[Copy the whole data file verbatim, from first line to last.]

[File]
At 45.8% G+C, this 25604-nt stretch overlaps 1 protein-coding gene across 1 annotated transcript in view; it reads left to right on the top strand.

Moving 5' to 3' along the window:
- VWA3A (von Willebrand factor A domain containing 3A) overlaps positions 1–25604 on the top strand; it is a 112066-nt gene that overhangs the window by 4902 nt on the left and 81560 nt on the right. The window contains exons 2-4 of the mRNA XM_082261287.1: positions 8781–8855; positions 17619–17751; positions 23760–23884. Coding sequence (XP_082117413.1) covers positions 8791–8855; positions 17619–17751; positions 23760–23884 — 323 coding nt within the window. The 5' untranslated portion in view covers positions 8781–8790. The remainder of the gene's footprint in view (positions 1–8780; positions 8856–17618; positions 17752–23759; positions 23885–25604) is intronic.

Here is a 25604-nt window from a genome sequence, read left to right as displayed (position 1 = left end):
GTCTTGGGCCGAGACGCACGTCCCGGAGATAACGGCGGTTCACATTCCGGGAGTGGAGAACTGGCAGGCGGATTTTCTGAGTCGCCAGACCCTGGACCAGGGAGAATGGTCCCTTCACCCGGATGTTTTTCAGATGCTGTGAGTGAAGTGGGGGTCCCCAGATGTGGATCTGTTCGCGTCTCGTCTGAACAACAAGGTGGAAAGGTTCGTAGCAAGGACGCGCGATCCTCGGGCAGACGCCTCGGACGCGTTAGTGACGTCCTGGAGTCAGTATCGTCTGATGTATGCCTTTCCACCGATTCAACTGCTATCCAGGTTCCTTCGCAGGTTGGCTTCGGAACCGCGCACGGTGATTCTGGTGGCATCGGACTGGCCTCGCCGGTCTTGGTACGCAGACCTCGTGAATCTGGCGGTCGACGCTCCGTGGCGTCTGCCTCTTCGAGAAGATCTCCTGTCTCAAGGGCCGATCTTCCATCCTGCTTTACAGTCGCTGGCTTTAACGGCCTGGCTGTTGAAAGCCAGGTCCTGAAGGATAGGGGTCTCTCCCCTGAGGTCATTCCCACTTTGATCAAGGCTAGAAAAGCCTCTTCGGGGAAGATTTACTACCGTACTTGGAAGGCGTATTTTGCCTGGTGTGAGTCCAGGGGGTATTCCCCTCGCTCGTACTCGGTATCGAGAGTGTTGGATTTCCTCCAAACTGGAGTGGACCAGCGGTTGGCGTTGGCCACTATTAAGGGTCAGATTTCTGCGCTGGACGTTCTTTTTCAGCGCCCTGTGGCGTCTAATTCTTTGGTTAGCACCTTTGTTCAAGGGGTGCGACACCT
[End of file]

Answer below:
At 45.8% G+C, this 25604-nt stretch overlaps 1 protein-coding gene across 1 annotated transcript in view; it reads left to right on the top strand.

Moving 5' to 3' along the window:
- VWA3A (von Willebrand factor A domain containing 3A) overlaps positions 1–25604 on the top strand; it is a 112066-nt gene that overhangs the window by 4902 nt on the left and 81560 nt on the right. The window contains exons 2-4 of the mRNA XM_082261287.1: positions 8781–8855; positions 17619–17751; positions 23760–23884. Coding sequence (XP_082117413.1) covers positions 8791–8855; positions 17619–17751; positions 23760–23884 — 323 coding nt within the window. The 5' untranslated portion in view covers positions 8781–8790. The remainder of the gene's footprint in view (positions 1–8780; positions 8856–17618; positions 17752–23759; positions 23885–25604) is intronic.

Here is a 25604-nt window from a genome sequence, read left to right as displayed (position 1 = left end):
GTCTTGGGCCGAGACGCACGTCCCGGAGATAACGGCGGTTCACATTCCGGGAGTGGAGAACTGGCAGGCGGATTTTCTGAGTCGCCAGACCCTGGACCAGGGAGAATGGTCCCTTCACCCGGATGTTTTTCAGATGCTGTGAGTGAAGTGGGGGTCCCCAGATGTGGATCTGTTCGCGTCTCGTCTGAACAACAAGGTGGAAAGGTTCGTAGCAAGGACGCGCGATCCTCGGGCAGACGCCTCGGACGCGTTAGTGACGTCCTGGAGTCAGTATCGTCTGATGTATGCCTTTCCACCGATTCAACTGCTATCCAGGTTCCTTCGCAGGTTGGCTTCGGAACCGCGCACGGTGATTCTGGTGGCATCGGACTGGCCTCGCCGGTCTTGGTACGCAGACCTCGTGAATCTGGCGGTCGACGCTCCGTGGCGTCTGCCTCTTCGAGAAGATCTCCTGTCTCAAGGGCCGATCTTCCATCCTGCTTTACAGTCGCTGGCTTTAACGGCCTGGCTGTTGAAAGCCAGGTCCTGAAGGATAGGGGTCTCTCCCCTGAGGTCATTCCCACTTTGATCAAGGCTAGAAAAGCCTCTTCGGGGAAGATTTACTACCGTACTTGGAAGGCGTATTTTGCCTGGTGTGAGTCCAGGGGGTATTCCCCTCGCTCGTACTCGGTATCGAGAGTGTTGGATTTCCTCCAAACTGGAGTGGACCAGCGGTTGGCGTTGGCCACTATTAAGGGTCAGATTTCTGCGCTGGACGTTCTTTTTCAGCGCCCTGTGGCGTCTAATTCTTTGGTTAGCACCTTTGTTCAAGGGGTGCGACACCT